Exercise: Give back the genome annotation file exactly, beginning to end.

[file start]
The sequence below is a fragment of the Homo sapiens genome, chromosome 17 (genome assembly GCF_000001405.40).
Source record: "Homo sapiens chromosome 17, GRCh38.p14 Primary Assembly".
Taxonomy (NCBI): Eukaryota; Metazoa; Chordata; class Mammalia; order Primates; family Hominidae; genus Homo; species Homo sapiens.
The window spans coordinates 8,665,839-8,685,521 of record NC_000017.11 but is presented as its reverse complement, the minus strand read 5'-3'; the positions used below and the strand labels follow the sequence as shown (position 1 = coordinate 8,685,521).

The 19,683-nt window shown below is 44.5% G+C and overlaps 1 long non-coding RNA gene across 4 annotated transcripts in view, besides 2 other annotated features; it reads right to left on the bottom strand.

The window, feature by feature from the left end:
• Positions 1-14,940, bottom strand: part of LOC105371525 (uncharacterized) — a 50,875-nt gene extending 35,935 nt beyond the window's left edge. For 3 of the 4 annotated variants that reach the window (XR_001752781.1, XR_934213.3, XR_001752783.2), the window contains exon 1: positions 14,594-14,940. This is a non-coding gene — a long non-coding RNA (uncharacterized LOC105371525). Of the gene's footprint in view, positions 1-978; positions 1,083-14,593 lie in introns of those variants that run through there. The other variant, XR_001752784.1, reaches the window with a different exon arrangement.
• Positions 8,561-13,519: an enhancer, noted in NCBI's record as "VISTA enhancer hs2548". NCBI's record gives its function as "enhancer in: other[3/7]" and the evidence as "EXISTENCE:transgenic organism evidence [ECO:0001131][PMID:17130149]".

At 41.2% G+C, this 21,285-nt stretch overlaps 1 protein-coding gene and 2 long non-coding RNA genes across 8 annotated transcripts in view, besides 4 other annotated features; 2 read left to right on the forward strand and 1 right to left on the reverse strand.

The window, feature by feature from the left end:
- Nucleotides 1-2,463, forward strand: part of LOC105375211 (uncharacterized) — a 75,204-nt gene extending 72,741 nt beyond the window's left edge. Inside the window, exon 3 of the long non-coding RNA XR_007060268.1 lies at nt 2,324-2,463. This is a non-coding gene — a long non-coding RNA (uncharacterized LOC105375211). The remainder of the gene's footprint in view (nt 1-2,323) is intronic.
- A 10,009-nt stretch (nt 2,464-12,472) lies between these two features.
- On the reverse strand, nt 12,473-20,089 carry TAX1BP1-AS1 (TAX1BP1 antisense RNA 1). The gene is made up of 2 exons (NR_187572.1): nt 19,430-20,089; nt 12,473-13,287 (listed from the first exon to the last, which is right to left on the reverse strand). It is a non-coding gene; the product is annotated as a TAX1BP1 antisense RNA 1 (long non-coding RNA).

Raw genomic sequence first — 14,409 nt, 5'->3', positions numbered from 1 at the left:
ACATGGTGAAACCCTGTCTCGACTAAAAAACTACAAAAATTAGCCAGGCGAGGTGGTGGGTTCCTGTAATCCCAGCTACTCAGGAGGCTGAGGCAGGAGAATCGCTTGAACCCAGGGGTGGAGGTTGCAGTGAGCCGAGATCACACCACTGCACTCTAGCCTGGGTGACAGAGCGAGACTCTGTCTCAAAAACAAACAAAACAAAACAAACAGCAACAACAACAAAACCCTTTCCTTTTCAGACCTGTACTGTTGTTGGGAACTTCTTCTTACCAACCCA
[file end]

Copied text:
The sequence below is a fragment of the Homo sapiens genome, chromosome 17 (genome assembly GCF_000001405.40).
Source record: "Homo sapiens chromosome 17, GRCh38.p14 Primary Assembly".
Taxonomy (NCBI): Eukaryota; Metazoa; Chordata; class Mammalia; order Primates; family Hominidae; genus Homo; species Homo sapiens.
The window spans coordinates 8,665,839-8,685,521 of record NC_000017.11 but is presented as its reverse complement, the minus strand read 5'-3'; the positions used below and the strand labels follow the sequence as shown (position 1 = coordinate 8,685,521).

The 19,683-nt window shown below is 44.5% G+C and overlaps 1 long non-coding RNA gene across 4 annotated transcripts in view, besides 2 other annotated features; it reads right to left on the bottom strand.

The window, feature by feature from the left end:
• Positions 1-14,940, bottom strand: part of LOC105371525 (uncharacterized) — a 50,875-nt gene extending 35,935 nt beyond the window's left edge. For 3 of the 4 annotated variants that reach the window (XR_001752781.1, XR_934213.3, XR_001752783.2), the window contains exon 1: positions 14,594-14,940. This is a non-coding gene — a long non-coding RNA (uncharacterized LOC105371525). Of the gene's footprint in view, positions 1-978; positions 1,083-14,593 lie in introns of those variants that run through there. The other variant, XR_001752784.1, reaches the window with a different exon arrangement.
• Positions 8,561-13,519: an enhancer, noted in NCBI's record as "VISTA enhancer hs2548". NCBI's record gives its function as "enhancer in: other[3/7]" and the evidence as "EXISTENCE:transgenic organism evidence [ECO:0001131][PMID:17130149]".

At 41.2% G+C, this 21,285-nt stretch overlaps 1 protein-coding gene and 2 long non-coding RNA genes across 8 annotated transcripts in view, besides 4 other annotated features; 2 read left to right on the forward strand and 1 right to left on the reverse strand.

The window, feature by feature from the left end:
- Nucleotides 1-2,463, forward strand: part of LOC105375211 (uncharacterized) — a 75,204-nt gene extending 72,741 nt beyond the window's left edge. Inside the window, exon 3 of the long non-coding RNA XR_007060268.1 lies at nt 2,324-2,463. This is a non-coding gene — a long non-coding RNA (uncharacterized LOC105375211). The remainder of the gene's footprint in view (nt 1-2,323) is intronic.
- A 10,009-nt stretch (nt 2,464-12,472) lies between these two features.
- On the reverse strand, nt 12,473-20,089 carry TAX1BP1-AS1 (TAX1BP1 antisense RNA 1). The gene is made up of 2 exons (NR_187572.1): nt 19,430-20,089; nt 12,473-13,287 (listed from the first exon to the last, which is right to left on the reverse strand). It is a non-coding gene; the product is annotated as a TAX1BP1 antisense RNA 1 (long non-coding RNA).

Raw genomic sequence first — 14,409 nt, 5'->3', positions numbered from 1 at the left:
ACATGGTGAAACCCTGTCTCGACTAAAAAACTACAAAAATTAGCCAGGCGAGGTGGTGGGTTCCTGTAATCCCAGCTACTCAGGAGGCTGAGGCAGGAGAATCGCTTGAACCCAGGGGTGGAGGTTGCAGTGAGCCGAGATCACACCACTGCACTCTAGCCTGGGTGACAGAGCGAGACTCTGTCTCAAAAACAAACAAAACAAAACAAACAGCAACAACAACAAAACCCTTTCCTTTTCAGACCTGTACTGTTGTTGGGAACTTCTTCTTACCAACCCA